Written by Nick Heer.

The Case for Better Watch Typography

Liz Stinson, Hodinkee:

Hermès’ approach to watch typography is unusually poetic. In reality, only a small and decreasing number of watchmakers go to the trouble of creating custom lettering for their dials. More often, watch brands use off-the-rack fonts that are squished and squeezed onto the dial’s limited real estate. Patek Philippe, for example, has used ITC American Typewriter and Arial on its high-end watches. French brand Bell & Ross deploys the playful 1980 typeface Isonorm for the numerals on many of its timepieces. Rolex uses a slightly modified version of Garamond for its logo. And Audemars Piguet has replaced the custom lettering on its watches with a stretched version of Times Roman.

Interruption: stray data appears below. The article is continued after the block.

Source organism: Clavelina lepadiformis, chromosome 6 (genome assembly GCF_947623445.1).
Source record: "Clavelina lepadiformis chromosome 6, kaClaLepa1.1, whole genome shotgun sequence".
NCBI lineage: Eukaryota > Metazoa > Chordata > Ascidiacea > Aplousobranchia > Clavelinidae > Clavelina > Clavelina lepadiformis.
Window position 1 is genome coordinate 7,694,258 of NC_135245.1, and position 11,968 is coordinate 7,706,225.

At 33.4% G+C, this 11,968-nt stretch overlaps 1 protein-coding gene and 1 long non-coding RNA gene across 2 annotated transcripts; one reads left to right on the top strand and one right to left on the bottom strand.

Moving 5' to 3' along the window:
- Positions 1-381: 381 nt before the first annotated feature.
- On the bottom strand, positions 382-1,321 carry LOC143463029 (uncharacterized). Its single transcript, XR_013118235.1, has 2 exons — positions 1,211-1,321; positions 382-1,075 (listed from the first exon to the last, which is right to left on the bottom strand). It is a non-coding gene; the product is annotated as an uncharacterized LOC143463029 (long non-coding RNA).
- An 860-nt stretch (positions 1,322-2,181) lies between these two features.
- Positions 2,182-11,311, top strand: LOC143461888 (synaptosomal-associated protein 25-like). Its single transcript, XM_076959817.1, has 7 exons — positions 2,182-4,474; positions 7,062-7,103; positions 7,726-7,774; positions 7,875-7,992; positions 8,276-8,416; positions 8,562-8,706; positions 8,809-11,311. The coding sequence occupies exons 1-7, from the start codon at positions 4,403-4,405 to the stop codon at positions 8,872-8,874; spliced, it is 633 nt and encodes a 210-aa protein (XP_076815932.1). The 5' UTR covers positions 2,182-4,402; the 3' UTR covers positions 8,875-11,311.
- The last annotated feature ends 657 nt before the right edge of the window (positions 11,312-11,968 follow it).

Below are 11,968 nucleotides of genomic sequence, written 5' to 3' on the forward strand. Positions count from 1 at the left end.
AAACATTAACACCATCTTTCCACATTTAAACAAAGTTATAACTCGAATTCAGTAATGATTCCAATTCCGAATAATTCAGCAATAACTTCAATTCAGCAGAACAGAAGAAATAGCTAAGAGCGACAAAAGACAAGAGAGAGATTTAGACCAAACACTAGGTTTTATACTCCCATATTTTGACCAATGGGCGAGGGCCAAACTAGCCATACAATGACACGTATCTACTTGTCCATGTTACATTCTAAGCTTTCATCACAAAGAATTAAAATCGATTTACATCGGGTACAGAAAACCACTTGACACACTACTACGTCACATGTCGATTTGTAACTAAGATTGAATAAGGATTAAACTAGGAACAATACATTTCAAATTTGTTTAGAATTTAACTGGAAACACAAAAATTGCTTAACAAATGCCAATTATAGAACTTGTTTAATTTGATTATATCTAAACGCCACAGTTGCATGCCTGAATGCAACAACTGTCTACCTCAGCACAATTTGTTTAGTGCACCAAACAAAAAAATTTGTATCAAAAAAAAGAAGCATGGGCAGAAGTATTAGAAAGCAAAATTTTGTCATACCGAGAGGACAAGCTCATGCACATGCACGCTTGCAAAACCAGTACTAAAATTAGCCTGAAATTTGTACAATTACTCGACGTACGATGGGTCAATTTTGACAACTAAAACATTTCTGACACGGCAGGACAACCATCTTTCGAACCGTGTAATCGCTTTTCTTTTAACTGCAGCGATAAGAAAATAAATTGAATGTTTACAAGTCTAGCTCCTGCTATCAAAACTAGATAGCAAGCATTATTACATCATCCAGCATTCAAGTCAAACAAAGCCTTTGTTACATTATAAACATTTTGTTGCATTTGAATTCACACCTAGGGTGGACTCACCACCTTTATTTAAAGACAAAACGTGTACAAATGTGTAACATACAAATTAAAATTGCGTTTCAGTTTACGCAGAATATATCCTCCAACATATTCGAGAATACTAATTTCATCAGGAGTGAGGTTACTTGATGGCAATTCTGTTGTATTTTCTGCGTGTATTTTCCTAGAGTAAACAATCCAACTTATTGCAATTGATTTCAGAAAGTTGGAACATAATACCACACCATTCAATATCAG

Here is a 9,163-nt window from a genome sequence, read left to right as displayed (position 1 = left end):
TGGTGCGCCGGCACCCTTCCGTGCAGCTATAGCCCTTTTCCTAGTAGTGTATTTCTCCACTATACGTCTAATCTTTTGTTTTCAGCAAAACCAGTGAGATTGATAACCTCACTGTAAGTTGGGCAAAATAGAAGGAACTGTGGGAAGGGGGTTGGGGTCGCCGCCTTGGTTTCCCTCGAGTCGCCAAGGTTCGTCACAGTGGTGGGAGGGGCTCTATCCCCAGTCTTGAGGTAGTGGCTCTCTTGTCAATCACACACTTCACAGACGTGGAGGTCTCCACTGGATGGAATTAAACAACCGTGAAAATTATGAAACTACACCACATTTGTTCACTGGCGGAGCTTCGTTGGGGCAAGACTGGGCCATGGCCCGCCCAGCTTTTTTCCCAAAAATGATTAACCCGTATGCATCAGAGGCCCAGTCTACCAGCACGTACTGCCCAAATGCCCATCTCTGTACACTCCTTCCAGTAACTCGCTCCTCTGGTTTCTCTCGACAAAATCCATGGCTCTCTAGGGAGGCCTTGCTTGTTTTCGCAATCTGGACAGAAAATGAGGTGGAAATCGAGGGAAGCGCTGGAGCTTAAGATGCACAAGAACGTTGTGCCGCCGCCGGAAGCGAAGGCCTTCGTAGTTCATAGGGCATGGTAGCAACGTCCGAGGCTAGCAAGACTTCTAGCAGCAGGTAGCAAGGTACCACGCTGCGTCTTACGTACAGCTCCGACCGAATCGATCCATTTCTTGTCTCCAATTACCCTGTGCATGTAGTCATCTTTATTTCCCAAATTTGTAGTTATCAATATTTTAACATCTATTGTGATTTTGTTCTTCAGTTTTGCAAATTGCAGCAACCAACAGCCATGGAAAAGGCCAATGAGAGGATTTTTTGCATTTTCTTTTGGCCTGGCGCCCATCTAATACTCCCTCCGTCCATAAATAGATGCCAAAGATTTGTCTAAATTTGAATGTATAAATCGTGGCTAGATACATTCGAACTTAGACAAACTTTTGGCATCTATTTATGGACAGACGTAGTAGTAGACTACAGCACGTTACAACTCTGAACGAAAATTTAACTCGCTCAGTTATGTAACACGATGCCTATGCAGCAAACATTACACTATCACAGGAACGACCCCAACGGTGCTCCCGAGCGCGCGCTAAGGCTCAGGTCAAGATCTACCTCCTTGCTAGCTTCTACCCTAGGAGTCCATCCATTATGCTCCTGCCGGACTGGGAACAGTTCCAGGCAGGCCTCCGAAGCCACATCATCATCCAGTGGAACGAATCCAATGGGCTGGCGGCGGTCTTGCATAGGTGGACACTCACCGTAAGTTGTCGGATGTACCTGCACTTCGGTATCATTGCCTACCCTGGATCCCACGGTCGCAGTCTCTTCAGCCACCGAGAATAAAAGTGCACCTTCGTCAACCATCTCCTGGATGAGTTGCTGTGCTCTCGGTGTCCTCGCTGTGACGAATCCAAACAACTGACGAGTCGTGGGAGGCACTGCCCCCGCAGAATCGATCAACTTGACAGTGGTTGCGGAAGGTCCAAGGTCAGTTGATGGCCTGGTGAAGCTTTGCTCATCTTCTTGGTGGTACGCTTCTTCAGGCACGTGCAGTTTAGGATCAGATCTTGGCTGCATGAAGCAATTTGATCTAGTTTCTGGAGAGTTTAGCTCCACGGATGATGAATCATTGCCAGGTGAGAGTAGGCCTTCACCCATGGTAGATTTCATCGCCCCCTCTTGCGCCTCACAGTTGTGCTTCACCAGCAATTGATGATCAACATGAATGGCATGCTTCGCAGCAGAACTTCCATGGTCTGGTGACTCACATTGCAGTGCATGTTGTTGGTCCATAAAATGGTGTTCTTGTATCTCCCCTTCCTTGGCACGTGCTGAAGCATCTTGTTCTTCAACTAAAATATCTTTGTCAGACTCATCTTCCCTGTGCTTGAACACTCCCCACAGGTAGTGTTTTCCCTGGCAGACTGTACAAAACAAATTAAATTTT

Picture this: you sit yourself into the leather armchair that has sunken into the plush carpet on the jewellery store’s floor. You sip your complementary sparkling water as a staff member passes you a soft-lined box, inside which lays your dream watch, a Patek Philippe 5207G Grand Complications. This is among the finest examples of watchmaking and you have convinced yourself that it is worth its seven-figure pricetag. You lift it up to your eye and there you see it: Arial.

I’m not even joking — look at it. This watch has a tourbillon because of course it does, and the word Tourbillon is set in Arial of all typefaces. The calendar’s numbers also appear to be set in Arial and, to make matters worse, it appears to have been stretched vertically to fit, though it could be Arial Narrow. (Update: The numbers actually appear to be in a stretched Helvetica, so this watch has Arial and Helvetica on its face. Neat.) It is the same story across the Patek lineup, and it is a miserable detail in some truly fine work. Noted watch collector and typography enthusiast John Mayer would not be pleased.